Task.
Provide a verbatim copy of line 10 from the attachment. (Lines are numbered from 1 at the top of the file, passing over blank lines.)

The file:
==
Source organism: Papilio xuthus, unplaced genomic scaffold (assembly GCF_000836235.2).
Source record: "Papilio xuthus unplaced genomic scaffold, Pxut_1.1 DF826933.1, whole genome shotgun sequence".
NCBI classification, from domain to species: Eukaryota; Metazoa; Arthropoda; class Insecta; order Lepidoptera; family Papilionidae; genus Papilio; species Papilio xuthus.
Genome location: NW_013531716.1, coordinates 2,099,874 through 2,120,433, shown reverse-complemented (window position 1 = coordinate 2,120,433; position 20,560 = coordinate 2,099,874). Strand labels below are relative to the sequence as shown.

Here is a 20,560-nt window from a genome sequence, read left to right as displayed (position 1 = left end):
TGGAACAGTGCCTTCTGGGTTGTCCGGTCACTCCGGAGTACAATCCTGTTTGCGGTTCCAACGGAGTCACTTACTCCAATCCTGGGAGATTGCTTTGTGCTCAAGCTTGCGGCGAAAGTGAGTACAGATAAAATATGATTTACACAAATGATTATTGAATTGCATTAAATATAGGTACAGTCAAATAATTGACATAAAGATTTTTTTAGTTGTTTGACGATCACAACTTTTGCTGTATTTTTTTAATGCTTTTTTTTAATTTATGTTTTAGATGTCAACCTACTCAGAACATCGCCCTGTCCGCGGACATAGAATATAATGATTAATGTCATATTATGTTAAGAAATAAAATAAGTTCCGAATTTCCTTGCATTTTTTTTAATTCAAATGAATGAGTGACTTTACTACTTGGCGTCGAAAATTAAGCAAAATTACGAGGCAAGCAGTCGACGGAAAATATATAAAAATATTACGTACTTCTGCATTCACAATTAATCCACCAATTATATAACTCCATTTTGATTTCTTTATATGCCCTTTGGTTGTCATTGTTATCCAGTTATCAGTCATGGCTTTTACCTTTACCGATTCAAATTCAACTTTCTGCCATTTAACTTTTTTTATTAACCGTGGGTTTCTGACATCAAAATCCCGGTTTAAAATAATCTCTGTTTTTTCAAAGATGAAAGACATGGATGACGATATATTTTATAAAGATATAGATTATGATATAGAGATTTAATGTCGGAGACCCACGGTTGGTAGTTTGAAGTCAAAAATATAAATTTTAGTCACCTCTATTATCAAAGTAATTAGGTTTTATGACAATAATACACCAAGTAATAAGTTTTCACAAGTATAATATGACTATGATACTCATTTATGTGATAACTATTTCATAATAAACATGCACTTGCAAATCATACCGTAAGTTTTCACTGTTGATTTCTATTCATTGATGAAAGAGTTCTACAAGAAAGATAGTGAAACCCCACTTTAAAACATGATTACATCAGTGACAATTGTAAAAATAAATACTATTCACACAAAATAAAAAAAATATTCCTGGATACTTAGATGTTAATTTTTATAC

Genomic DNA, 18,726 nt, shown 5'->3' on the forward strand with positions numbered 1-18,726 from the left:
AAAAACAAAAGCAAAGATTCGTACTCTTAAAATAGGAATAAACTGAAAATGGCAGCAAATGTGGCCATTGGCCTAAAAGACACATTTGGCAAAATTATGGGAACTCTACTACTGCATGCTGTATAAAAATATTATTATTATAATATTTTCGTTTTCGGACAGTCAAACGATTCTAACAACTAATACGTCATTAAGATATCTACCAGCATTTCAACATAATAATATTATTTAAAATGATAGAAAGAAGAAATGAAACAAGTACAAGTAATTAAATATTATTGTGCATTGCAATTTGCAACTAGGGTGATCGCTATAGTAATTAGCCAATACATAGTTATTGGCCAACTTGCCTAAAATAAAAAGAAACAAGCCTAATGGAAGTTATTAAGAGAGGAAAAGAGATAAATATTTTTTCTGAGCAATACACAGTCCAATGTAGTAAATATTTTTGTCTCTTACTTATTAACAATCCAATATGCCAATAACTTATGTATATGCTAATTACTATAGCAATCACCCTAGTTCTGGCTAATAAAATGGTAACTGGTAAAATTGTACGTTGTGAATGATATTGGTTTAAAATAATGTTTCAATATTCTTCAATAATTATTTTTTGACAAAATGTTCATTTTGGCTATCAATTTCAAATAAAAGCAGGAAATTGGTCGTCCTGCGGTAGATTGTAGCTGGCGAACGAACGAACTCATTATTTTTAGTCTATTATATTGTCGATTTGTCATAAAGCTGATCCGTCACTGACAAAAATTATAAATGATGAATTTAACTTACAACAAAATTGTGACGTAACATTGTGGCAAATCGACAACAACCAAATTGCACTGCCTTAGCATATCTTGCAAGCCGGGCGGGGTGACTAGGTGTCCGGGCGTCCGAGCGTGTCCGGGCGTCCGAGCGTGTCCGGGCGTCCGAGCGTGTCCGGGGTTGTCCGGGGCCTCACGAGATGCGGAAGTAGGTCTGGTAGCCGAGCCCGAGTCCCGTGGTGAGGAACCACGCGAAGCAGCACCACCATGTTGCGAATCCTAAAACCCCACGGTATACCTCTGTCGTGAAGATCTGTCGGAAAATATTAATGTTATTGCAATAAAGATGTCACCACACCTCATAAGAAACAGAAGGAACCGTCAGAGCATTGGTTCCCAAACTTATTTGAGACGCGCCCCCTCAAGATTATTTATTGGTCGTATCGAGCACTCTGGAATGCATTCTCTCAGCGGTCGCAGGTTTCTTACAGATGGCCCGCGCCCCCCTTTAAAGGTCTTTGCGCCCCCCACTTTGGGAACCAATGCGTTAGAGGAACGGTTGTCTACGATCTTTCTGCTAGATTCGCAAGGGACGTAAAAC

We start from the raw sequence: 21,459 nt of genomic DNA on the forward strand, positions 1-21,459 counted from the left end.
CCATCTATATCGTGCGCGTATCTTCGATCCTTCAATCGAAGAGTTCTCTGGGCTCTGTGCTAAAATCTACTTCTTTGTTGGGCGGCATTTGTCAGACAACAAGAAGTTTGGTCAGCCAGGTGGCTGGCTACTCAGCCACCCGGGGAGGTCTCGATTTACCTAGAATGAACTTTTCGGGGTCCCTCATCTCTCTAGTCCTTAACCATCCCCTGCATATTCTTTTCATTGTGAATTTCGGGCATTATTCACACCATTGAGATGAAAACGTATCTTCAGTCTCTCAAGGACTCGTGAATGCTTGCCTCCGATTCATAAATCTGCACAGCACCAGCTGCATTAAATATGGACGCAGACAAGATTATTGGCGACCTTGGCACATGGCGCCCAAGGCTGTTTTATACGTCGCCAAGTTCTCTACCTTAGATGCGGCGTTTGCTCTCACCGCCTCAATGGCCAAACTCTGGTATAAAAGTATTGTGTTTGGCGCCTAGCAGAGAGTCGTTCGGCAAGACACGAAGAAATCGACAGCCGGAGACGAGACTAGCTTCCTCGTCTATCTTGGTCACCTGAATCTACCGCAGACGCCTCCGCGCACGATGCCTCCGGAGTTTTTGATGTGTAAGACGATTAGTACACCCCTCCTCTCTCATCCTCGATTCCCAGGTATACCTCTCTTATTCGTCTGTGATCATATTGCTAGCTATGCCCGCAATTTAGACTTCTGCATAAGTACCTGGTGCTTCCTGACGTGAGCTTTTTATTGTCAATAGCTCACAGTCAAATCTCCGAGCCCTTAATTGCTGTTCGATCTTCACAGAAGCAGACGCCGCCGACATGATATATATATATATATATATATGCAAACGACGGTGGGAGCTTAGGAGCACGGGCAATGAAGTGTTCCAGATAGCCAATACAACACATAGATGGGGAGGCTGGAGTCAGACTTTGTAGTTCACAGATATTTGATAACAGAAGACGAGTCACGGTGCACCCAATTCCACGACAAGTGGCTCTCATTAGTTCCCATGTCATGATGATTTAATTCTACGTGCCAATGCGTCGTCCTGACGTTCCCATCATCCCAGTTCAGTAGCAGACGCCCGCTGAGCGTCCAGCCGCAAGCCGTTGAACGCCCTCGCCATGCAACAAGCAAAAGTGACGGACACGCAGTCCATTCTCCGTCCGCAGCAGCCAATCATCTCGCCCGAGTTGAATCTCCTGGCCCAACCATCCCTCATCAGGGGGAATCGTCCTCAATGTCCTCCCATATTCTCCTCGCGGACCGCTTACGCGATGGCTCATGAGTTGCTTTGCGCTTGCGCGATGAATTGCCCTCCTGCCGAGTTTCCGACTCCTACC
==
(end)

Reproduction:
CCATCTATATCGTGCGCGTATCTTCGATCCTTCAATCGAAGAGTTCTCTGGGCTCTGTGCTAAAATCTACTTCTTTGTTGGGCGGCATTTGTCAGACAACAAGAAGTTTGGTCAGCCAGGTGGCTGGCTACTCAGCCACCCGGGGAGGTCTCGATTTACCTAGAATGAACTTTTCGGGGTCCCTCATCTCTCTAGTCCTTAACCATCCCCTGCATATTCTTTTCATTGTGAATTTCGGGCATTATTCACACCATTGAGATGAAAACGTATCTTCAGTCTCTCAAGGACTCGTGAATGCTTGCCTCCGATTCATAAATCTGCACAGCACCAGCTGCATTAAATATGGACGCAGACAAGATTATTGGCGACCTTGGCACATGGCGCCCAAGGCTGTTTTATACGTCGCCAAGTTCTCTACCTTAGATGCGGCGTTTGCTCTCACCGCCTCAATGGCCAAACTCTGGTATAAAAGTATTGTGTTTGGCGCCTAGCAGAGAGTCGTTCGGCAAGACACGAAGAAATCGACAGCCGGAGACGAGACTAGCTTCCTCGTCTATCTTGGTCACCTGAATCTACCGCAGACGCCTCCGCGCACGATGCCTCCGGAGTTTTTGATGTGTAAGACGATTAGTACACCCCTCCTCTCTCATCCTCGATTCCCAGGTATACCTCTCTTATTCGTCTGTGATCATATTGCTAGCTATGCCCGCAATTTAGACTTCTGCATAAGTACCTGGTGCTTCCTGACGTGAGCTTTTTATTGTCAATAGCTCACAGTCAAATCTCCGAGCCCTTAATTGCTGTTCGATCTTCACAGAAGCAGACGCCGCCGACATGATATATATATATATATATATATGCAAACGACGGTGGGAGCTTAGGAGCACGGGCAATGAAGTGTTCCAGATAGCCAATACAACACATAGATGGGGAGGCTGGAGTCAGACTTTGTAGTTCACAGATATTTGATAACAGAAGACGAGTCACGGTGCACCCAATTCCACGACAAGTGGCTCTCATTAGTTCCCATGTCATGATGATTTAATTCTACGTGCCAATGCGTCGTCCTGACGTTCCCATCATCCCAGTTCAGTAGCAGACGCCCGCTGAGCGTCCAGCCGCAAGCCGTTGAACGCCCTCGCCATGCAACAAGCAAAAGTGACGGACACGCAGTCCATTCTCCGTCCGCAGCAGCCAATCATCTCGCCCGAGTTGAATCTCCTGGCCCAACCATCCCTCATCAGGGGGAATCGTCCTCAATGTCCTCCCATATTCTCCTCGCGGACCGCTTACGCGATGGCTCATGAGTTGCTTTGCGCTTGCGCGATGAATTGCCCTCCTGCCGAGTTTCCGACTCCTACC